• Tuesday , 12 December 2017

Vanished Waterford (Part II) – Bishop Foy’s School

Part II of Vanished Waterford continues in a similar vein by focusing on the space of land situated on ‘the Mall’ in the former medieval city. Today we recognise this site as the new home of the Waterford Crystal workshop and showrooms, and as a generably favourable addition amongst the most recent major redevelopments within the city. Throughout the last century this site in particular has undergone many architectural transformations. Due to its situation just outside the medieval walls, the area remained as marshlands until the 17th century when it was infilled. Soil was then introduced to create ground to be used as gardens. It remained like this throughout the 18th and 19th centuries.

Bishop Foy's School 16th June 1910 (Image courtesy of the National Library of Ireland).

Bishop Foy’s School 16th June 1910 (Image courtesy of the National Library of Ireland).

Bishop Foy’s School was one of the first major developments built on the site at the turn of the 20th century. It moved to the Mall from the outer edges of the city. The school was originally conceived as a Protestant vocational school. The beautiful limestone facade was styled in a unique Neo-Classical form, built by the local firm of Patrick Costen, where it sat proudly amongst its Georgian counterparts.1 The elegant Bishop’s Palace was also acquired by the school as accommodation for boarders. The school eventually closed down in 1967 due to the declining Protestant population and subsequently demolished to make way for state-of-the-art office headquarters for the ESB.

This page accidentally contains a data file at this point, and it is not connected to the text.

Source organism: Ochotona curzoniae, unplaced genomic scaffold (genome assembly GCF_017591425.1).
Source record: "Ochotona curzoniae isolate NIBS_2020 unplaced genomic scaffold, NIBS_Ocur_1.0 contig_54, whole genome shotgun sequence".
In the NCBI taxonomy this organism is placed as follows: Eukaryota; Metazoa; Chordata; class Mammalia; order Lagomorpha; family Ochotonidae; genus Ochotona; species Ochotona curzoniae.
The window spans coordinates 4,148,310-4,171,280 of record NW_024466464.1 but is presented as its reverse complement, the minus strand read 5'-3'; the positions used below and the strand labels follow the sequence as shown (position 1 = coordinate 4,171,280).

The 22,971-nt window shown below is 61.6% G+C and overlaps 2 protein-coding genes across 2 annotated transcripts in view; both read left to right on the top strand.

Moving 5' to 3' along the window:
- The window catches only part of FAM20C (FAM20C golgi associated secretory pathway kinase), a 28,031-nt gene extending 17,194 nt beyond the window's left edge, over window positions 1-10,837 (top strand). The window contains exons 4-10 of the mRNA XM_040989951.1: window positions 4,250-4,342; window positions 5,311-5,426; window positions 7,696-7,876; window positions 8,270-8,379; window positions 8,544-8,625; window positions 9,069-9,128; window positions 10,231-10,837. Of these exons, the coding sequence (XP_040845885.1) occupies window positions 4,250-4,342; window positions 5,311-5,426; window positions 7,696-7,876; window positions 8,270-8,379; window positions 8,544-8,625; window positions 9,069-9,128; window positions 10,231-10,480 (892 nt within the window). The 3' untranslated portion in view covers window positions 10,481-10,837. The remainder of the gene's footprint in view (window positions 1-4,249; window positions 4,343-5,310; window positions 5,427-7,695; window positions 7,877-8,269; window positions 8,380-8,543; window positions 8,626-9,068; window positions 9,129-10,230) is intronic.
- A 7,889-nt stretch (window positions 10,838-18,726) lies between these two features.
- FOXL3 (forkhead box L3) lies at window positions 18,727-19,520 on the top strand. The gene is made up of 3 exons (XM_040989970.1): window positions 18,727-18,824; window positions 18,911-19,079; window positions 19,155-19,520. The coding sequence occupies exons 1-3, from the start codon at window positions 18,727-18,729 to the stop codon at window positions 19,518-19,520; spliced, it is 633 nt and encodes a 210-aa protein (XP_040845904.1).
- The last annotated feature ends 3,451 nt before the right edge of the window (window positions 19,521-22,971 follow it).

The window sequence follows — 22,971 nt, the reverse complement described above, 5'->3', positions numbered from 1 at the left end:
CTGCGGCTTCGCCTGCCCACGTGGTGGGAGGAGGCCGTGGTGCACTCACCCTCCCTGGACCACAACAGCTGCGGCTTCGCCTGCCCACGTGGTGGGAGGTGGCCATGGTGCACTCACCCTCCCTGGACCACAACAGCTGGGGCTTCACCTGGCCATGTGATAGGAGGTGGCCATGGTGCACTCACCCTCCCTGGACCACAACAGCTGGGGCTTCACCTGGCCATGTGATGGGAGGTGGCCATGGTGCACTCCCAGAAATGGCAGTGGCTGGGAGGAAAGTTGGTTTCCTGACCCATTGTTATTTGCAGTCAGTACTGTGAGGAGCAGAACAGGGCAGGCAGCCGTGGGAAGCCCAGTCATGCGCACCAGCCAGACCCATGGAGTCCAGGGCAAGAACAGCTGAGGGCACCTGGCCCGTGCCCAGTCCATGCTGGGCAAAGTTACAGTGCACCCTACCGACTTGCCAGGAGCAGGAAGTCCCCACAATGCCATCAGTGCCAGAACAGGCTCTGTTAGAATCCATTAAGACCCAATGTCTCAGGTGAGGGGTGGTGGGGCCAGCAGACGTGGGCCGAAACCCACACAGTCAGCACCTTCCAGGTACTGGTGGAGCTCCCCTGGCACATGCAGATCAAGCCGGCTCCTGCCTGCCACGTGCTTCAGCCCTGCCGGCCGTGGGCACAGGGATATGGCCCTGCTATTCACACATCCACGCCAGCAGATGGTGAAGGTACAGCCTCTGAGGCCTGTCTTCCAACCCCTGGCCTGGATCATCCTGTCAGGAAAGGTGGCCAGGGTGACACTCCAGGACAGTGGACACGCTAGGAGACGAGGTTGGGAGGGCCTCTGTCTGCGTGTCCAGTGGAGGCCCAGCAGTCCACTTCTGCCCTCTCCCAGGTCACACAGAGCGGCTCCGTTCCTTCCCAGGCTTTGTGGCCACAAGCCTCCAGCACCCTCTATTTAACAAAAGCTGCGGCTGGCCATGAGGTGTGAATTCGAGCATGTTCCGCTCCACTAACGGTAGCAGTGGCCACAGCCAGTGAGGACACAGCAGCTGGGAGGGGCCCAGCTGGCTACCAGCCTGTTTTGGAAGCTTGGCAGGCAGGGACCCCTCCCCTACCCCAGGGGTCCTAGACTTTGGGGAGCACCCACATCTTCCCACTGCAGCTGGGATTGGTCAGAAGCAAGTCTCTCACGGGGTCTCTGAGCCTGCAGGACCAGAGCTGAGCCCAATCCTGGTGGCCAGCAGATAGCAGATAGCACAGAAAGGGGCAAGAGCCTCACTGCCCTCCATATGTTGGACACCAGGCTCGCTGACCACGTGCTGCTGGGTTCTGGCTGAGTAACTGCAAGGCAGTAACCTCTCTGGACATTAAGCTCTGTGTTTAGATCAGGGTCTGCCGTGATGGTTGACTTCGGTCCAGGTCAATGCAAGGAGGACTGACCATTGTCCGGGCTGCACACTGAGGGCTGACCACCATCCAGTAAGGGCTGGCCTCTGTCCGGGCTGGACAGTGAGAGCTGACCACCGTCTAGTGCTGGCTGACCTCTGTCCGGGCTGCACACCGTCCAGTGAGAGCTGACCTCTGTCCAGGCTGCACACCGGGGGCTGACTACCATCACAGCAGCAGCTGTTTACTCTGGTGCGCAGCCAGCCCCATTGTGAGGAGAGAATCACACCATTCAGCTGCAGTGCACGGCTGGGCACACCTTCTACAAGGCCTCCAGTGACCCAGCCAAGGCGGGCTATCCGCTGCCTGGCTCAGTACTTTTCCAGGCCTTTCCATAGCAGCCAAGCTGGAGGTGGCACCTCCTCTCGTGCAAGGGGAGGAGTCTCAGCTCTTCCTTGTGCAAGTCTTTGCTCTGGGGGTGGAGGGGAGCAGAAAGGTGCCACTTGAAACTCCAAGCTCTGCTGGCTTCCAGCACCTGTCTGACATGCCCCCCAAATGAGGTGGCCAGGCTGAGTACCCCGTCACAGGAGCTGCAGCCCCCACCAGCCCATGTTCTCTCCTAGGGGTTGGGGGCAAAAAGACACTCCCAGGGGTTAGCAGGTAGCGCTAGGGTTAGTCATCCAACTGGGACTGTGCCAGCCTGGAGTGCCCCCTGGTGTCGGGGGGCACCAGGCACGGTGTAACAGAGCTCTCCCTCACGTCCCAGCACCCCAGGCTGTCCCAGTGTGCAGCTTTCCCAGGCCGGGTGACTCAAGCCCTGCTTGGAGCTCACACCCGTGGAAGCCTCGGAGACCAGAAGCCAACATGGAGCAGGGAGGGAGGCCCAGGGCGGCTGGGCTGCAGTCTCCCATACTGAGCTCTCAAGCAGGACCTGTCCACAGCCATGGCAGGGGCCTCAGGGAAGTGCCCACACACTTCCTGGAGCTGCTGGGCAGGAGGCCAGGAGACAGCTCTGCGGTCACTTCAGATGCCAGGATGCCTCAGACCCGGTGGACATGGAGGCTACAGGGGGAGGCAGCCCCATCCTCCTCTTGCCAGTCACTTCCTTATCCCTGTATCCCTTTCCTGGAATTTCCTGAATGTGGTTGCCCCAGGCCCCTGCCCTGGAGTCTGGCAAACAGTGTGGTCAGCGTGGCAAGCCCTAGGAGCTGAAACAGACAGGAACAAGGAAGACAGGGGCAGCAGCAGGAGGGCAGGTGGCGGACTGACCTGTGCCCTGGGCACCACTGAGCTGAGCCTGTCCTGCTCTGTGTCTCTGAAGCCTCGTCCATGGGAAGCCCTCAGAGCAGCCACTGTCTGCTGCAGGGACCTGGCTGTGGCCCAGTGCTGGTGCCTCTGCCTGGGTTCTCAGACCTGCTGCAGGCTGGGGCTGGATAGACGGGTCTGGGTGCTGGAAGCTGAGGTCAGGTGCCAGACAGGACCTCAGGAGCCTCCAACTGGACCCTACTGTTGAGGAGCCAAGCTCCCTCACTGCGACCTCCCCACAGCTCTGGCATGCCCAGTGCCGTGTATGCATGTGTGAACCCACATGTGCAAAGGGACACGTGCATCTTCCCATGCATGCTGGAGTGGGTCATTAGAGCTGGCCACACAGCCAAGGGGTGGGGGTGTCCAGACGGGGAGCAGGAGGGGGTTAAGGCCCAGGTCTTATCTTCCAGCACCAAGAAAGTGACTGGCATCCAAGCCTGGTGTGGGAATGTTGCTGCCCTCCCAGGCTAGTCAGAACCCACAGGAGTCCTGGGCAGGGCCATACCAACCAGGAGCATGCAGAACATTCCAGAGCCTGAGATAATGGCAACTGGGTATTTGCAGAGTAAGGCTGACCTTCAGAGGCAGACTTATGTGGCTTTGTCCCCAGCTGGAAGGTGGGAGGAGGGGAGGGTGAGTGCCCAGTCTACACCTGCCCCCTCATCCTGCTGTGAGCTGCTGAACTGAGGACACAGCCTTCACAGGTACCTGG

ESB Offices: During its prime (photographer unknown) and later in 2009 before redevelopment (image courtesy of Waterford City Council).

ESB Offices: During its prime (photographer unknown) and later in 2009 before redevelopment (image courtesy of Waterford City Council).

Designed by local firm C. Harvey Jacob & Associates (so local that they only lived next door), the new offices were reminiscent of the international style, the regularly gridded intervals of glass and steel almost imitated a miniature Seagram building. The architecture was a noticeably modern intervention for the time and (as a city-centre, infill office block) followed a similar development pattern as was happening elsewhere in the country during this period.

The offices were eventually vacant by the early 2000s and were left to decay for a number of years. Being on a street which held such prominence in Waterford’s history it became an architectural white elephant. Some colourfully painted hoarding and large trees attempted to hide the worst parts from the general public. The building quickly stagnated by the turn of the new century due to lack of maintenance.

The Menapia Building: March 2015 (photo by author).

The Menapia Building: March 2015 (photo by author).

The final and most recent iteration arrived with the introduction of the Viking Triangle, which brought huge redevelopment to that part of the city, the ESB building included. The demolition of a useable structure was avoided as Waterford City Architects chose to revamp the existing. The building known as “The Menapia” has now become the new home for Waterford Crystal, complete with showrooms and adjoining workshop. Offices for City Council departments occupy the upper levels.

With these changes, the Mall has been given new life, represented now by an additional layer of 21st century design. The Menapia building is an example of a neglected structure adapted to changing needs and environmental measures without resorting to full-scale reconstruction.

 

1 Ó Ceallacháin, D (2007) Decies No. 63; Bishop Foy’s School Waterford, 1707 – 1967, Journal of the Old Waterford Society, pg. 101

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